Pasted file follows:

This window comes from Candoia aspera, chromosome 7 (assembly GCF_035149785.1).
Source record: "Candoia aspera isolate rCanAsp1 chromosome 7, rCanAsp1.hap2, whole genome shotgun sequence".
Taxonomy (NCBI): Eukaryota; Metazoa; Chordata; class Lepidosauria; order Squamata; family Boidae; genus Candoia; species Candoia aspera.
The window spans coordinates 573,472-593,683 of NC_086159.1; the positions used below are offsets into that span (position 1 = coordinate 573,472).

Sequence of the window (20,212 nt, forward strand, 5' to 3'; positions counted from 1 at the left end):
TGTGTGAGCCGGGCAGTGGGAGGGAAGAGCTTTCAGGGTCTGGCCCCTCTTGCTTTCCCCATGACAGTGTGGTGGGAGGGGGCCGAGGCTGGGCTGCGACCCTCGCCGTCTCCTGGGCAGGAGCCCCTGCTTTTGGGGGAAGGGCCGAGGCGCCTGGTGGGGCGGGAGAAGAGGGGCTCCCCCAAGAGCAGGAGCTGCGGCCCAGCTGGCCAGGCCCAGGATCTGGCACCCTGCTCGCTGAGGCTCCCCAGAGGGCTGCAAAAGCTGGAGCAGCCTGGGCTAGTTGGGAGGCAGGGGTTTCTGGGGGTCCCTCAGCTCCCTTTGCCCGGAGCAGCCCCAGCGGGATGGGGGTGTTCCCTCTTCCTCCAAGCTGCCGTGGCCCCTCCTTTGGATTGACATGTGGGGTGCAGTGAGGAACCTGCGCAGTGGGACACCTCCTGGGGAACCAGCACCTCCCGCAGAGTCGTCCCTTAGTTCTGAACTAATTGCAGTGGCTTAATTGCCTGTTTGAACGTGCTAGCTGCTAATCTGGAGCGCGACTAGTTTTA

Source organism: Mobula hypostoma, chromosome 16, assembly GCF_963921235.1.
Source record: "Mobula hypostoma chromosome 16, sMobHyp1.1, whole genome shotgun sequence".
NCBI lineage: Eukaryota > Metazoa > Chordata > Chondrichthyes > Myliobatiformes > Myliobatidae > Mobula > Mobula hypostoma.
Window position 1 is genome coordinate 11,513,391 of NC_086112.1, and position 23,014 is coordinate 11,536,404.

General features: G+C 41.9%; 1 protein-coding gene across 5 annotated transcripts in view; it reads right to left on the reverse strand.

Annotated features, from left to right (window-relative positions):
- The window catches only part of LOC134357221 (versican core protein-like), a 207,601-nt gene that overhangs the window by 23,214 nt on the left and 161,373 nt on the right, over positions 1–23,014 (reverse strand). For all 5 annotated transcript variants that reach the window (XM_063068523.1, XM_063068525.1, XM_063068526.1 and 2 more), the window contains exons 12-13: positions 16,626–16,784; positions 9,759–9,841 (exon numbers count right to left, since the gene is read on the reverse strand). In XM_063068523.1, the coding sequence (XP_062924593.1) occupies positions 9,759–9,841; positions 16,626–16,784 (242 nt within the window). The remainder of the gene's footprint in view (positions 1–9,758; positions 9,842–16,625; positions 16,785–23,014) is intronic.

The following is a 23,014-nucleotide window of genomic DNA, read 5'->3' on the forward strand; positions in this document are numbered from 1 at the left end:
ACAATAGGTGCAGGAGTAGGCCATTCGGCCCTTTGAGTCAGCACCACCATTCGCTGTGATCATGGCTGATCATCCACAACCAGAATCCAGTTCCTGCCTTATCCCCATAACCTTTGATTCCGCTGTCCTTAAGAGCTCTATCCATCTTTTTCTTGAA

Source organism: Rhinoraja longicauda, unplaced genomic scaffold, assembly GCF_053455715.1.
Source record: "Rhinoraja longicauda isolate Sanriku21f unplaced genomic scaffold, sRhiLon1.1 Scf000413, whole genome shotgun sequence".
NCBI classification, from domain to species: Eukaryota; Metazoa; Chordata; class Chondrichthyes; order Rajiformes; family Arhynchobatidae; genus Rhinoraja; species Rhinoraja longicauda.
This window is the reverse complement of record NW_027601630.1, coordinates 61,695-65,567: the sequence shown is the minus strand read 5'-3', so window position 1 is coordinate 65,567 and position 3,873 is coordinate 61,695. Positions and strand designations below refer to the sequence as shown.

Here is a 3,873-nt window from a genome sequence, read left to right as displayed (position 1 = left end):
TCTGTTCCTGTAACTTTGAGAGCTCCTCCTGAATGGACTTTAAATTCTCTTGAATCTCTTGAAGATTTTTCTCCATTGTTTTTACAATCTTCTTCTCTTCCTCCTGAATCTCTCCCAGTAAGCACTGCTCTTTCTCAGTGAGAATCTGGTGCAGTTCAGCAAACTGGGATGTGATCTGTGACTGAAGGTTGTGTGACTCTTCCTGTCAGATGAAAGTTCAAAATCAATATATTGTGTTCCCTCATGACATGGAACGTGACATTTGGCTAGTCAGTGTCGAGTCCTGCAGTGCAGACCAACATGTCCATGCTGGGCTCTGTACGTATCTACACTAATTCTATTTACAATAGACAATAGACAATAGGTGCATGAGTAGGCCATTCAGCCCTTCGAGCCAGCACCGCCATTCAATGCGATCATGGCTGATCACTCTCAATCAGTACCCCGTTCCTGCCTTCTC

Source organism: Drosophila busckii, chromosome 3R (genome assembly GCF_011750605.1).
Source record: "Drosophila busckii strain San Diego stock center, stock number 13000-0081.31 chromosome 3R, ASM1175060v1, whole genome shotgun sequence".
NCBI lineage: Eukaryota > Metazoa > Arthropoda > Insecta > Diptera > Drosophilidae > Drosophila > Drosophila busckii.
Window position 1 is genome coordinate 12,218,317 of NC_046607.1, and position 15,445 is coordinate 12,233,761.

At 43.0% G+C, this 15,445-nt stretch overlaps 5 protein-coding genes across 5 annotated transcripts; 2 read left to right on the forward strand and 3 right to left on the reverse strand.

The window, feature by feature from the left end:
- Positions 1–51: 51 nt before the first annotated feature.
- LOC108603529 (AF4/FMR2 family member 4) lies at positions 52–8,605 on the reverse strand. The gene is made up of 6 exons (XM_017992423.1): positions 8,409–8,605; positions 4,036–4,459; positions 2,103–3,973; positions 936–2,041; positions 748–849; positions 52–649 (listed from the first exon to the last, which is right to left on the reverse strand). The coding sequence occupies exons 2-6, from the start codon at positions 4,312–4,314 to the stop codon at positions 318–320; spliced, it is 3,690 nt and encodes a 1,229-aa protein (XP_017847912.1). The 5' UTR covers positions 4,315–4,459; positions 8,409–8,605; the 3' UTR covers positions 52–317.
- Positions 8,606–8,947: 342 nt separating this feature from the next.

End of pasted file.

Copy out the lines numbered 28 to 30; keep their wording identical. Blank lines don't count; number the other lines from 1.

- Positions 1–51: 51 nt before the first annotated feature.
- LOC108603529 (AF4/FMR2 family member 4) lies at positions 52–8,605 on the reverse strand. The gene is made up of 6 exons (XM_017992423.1): positions 8,409–8,605; positions 4,036–4,459; positions 2,103–3,973; positions 936–2,041; positions 748–849; positions 52–649 (listed from the first exon to the last, which is right to left on the reverse strand). The coding sequence occupies exons 2-6, from the start codon at positions 4,312–4,314 to the stop codon at positions 318–320; spliced, it is 3,690 nt and encodes a 1,229-aa protein (XP_017847912.1). The 5' UTR covers positions 4,315–4,459; positions 8,409–8,605; the 3' UTR covers positions 52–317.
- Positions 8,606–8,947: 342 nt separating this feature from the next.